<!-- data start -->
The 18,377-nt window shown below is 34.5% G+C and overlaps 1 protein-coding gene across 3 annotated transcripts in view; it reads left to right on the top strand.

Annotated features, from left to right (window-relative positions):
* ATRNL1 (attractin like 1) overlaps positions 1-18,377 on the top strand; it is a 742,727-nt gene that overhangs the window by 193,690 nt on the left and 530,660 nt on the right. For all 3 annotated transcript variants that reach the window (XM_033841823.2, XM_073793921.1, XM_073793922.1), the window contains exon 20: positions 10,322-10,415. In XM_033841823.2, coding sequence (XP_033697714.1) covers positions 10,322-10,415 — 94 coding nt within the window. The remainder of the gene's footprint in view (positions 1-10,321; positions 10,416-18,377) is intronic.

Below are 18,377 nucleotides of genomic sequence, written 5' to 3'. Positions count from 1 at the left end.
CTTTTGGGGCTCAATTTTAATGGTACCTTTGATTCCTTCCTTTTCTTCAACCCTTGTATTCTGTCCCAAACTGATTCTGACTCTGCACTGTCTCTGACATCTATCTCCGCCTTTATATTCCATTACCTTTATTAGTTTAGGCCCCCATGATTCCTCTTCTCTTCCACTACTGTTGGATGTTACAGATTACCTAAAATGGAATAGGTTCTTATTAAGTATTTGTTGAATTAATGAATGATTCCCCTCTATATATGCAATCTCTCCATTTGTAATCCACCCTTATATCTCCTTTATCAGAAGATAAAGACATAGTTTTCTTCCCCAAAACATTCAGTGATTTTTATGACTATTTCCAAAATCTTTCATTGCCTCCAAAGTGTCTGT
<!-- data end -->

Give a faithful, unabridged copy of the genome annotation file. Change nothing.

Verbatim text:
The 18,377-nt window shown below is 34.5% G+C and overlaps 1 protein-coding gene across 3 annotated transcripts in view; it reads left to right on the top strand.

Annotated features, from left to right (window-relative positions):
* ATRNL1 (attractin like 1) overlaps positions 1-18,377 on the top strand; it is a 742,727-nt gene that overhangs the window by 193,690 nt on the left and 530,660 nt on the right. For all 3 annotated transcript variants that reach the window (XM_033841823.2, XM_073793921.1, XM_073793922.1), the window contains exon 20: positions 10,322-10,415. In XM_033841823.2, coding sequence (XP_033697714.1) covers positions 10,322-10,415 — 94 coding nt within the window. The remainder of the gene's footprint in view (positions 1-10,321; positions 10,416-18,377) is intronic.

Below are 18,377 nucleotides of genomic sequence, written 5' to 3'. Positions count from 1 at the left end.
CTTTTGGGGCTCAATTTTAATGGTACCTTTGATTCCTTCCTTTTCTTCAACCCTTGTATTCTGTCCCAAACTGATTCTGACTCTGCACTGTCTCTGACATCTATCTCCGCCTTTATATTCCATTACCTTTATTAGTTTAGGCCCCCATGATTCCTCTTCTCTTCCACTACTGTTGGATGTTACAGATTACCTAAAATGGAATAGGTTCTTATTAAGTATTTGTTGAATTAATGAATGATTCCCCTCTATATATGCAATCTCTCCATTTGTAATCCACCCTTATATCTCCTTTATCAGAAGATAAAGACATAGTTTTCTTCCCCAAAACATTCAGTGATTTTTATGACTATTTCCAAAATCTTTCATTGCCTCCAAAGTGTCTGT